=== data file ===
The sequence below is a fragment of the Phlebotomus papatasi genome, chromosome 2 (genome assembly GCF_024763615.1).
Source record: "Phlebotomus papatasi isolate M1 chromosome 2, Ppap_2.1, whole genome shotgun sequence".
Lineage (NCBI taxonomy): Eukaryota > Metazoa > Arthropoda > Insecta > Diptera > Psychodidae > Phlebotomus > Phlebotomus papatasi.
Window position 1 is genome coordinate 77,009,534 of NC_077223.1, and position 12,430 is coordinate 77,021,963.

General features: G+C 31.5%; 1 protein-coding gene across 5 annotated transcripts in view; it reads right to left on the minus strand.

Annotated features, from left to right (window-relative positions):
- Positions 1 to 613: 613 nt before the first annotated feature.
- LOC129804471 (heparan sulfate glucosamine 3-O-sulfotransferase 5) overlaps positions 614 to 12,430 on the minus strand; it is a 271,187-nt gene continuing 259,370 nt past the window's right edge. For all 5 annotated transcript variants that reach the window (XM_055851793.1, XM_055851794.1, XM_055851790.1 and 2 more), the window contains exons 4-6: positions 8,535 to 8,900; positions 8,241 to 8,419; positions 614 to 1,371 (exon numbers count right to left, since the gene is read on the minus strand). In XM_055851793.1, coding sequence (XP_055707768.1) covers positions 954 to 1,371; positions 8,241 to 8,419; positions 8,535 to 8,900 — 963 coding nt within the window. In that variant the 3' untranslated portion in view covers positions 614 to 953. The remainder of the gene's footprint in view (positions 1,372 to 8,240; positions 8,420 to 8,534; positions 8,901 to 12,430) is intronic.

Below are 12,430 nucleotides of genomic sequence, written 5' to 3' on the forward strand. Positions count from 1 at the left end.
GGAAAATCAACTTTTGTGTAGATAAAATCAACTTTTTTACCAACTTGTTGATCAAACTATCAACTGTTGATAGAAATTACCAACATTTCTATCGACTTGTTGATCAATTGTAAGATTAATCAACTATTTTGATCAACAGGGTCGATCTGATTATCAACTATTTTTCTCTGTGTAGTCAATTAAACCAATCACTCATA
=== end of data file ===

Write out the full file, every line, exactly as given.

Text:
The sequence below is a fragment of the Phlebotomus papatasi genome, chromosome 2 (genome assembly GCF_024763615.1).
Source record: "Phlebotomus papatasi isolate M1 chromosome 2, Ppap_2.1, whole genome shotgun sequence".
Lineage (NCBI taxonomy): Eukaryota > Metazoa > Arthropoda > Insecta > Diptera > Psychodidae > Phlebotomus > Phlebotomus papatasi.
Window position 1 is genome coordinate 77,009,534 of NC_077223.1, and position 12,430 is coordinate 77,021,963.

General features: G+C 31.5%; 1 protein-coding gene across 5 annotated transcripts in view; it reads right to left on the minus strand.

Annotated features, from left to right (window-relative positions):
- Positions 1 to 613: 613 nt before the first annotated feature.
- LOC129804471 (heparan sulfate glucosamine 3-O-sulfotransferase 5) overlaps positions 614 to 12,430 on the minus strand; it is a 271,187-nt gene continuing 259,370 nt past the window's right edge. For all 5 annotated transcript variants that reach the window (XM_055851793.1, XM_055851794.1, XM_055851790.1 and 2 more), the window contains exons 4-6: positions 8,535 to 8,900; positions 8,241 to 8,419; positions 614 to 1,371 (exon numbers count right to left, since the gene is read on the minus strand). In XM_055851793.1, coding sequence (XP_055707768.1) covers positions 954 to 1,371; positions 8,241 to 8,419; positions 8,535 to 8,900 — 963 coding nt within the window. In that variant the 3' untranslated portion in view covers positions 614 to 953. The remainder of the gene's footprint in view (positions 1,372 to 8,240; positions 8,420 to 8,534; positions 8,901 to 12,430) is intronic.

Below are 12,430 nucleotides of genomic sequence, written 5' to 3' on the forward strand. Positions count from 1 at the left end.
GGAAAATCAACTTTTGTGTAGATAAAATCAACTTTTTTACCAACTTGTTGATCAAACTATCAACTGTTGATAGAAATTACCAACATTTCTATCGACTTGTTGATCAATTGTAAGATTAATCAACTATTTTGATCAACAGGGTCGATCTGATTATCAACTATTTTTCTCTGTGTAGTCAATTAAACCAATCACTCATA